Why We All Need Breathing Space

This is an excerpt from Kirsteen MacLeod's new book, In Praise of Retreat: Finding Sanctuary in the Modern World

I’m sitting on the old footbridge that leads to my cabin in the woods. Beaver Creek passes silently below. Ducks fly overhead. Ferns, cardinal flowers and moss grow amid grey rocks at the water’s edge. Spiders wander over my notebooks, which are spread out on the bridge’s rough planks, pages held open by stones.

This is the place that inspired In Praise of Retreat. By the creek and in the forest, I discovered a rich inner dimension I didn’t know existed. Far from my city life and work-obsessed routines, I began to see what gives my life meaning. I recognized the value of protecting a divine spark, though I’m not religious, and of amplifying the extraordinary—nature, spirit, art, creative thinking—in impoverished times. A retreat means removing yourself from society, to a quiet place where moments are strung like pearls, and after long days apart spent in inspiring surroundings, you return home refreshed and with a new sense of what you want to do with your life.

Far from my city life and work-obsessed routines, I began to see what gives my life meaning.

In the fraught modern era, you’d think our timeless human desire to retreat would feel more urgent than ever. Yet taking a step back has become an act of 21st-century rebellion when disengaging, even briefly, is seen by many as self-indulgent, unproductive and anti-social. But to retreat is as basic a human need as being with others. To withdraw from the everyday is about making breathing space for what illuminates a life.

For millennia, people have retreated from human concerns as a corrective, spiritual and otherwise. This is a universal impulse, evident in all times, in all cultures. Throughout history, opinion has swung between two poles on the question of how to find fulfillment in life—in solitude, or in society? In the sixth century BC, when early philosophies for a good life dawned in China, Confucius said the key was to meet one’s social obligations. Lao-Tzu said the key was to avoid them—though his teachings show that he cared deeply for fellow humans, and for the natural world.

Throughout history, opinion has swung between two poles on the question of how to find fulfillment in life—in solitude, or in society?

Lao-Tzu left few traces, and even his name is uncertain; likely translations include “the Old Master” or “the Old Boy.” He fled corrupt court life, legend has it, through the western mountain passes of China, disguised as a farmer and riding a water buffalo, or a blue ox, or a black ox, depending on the source. The sage was supposedly recognized by a border guard and asked to share his wisdom before he departed. Lao-Tzu dictated the Tao Te Ching and then disappeared, likely to become a hermit. The Book of the Way, as it’s known in English, imparts its lucid counsel about living a self-directed life and has inspired kindred spirits ever since, including the “Sage of Concord,” Henry David Thoreau.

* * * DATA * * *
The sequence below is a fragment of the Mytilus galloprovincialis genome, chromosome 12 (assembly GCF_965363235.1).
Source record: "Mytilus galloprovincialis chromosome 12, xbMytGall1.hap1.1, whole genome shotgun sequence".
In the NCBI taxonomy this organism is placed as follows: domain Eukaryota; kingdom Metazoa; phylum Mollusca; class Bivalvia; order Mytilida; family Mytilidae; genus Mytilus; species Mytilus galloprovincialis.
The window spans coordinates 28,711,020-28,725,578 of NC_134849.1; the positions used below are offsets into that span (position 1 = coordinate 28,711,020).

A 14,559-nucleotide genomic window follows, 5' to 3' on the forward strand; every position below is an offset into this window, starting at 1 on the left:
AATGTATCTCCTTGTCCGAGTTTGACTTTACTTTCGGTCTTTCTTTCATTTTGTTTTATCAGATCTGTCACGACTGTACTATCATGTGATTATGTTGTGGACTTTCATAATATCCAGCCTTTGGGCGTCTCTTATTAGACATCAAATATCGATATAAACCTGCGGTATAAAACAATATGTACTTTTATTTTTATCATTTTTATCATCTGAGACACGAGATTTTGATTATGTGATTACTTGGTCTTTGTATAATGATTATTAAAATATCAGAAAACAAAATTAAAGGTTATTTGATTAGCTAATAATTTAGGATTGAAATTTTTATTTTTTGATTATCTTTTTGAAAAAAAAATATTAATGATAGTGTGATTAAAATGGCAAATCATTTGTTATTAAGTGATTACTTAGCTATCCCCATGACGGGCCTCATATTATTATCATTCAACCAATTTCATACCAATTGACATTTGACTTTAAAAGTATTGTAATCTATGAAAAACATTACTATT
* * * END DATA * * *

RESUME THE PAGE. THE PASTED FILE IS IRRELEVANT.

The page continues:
In the 21st century, when we over-venerate the active and the social, I find myself in deep sympathy with the Taoist philosophers of antiquity, who viewed the universe as a flux of paradoxical opposites. Early terms they used to describe this were “the firm” and “the yielding”—later referred to as yang and yin. Visually, this indivisible unity is represented by a circle, half light and half dark, each containing a dot of the other shade. The idea is that energies are in interchange, universal energies from which everything emerges, and their dynamic balance brings cosmic harmony.

Contrary to Western dualism these opposites are not at war but hold equal importance, permeate one another, and create a whole. The world of being “arises out of their change and interplay,” explains Richard Wilhelm, who translated the I Ching, or Book of Changes, into German in 1924, thus opening up the spiritual heritage of China to the West. The I Ching is the common source for both Taoist and Confucian philosophy and was first published in English in 1950.

Westerners may consider such concepts esoteric or mystifying, but they are common in the East. And common sense, I believe. It seems logical that we need action and engagement, yang energy, and also the complementary yin, which is solitary, reflective and receptive. This does not mean passive, as it’s often misinterpreted in the West. Wei wu wei, or “effortless effort,” describes yin’s power, observable in the action of a river on rock. To quote the Tao Te Ching, written between 300 and 600 BC: “Nothing in the world/is as soft and yielding as water./Yet for dissolving the hard and inflexible,/nothing can surpass it.”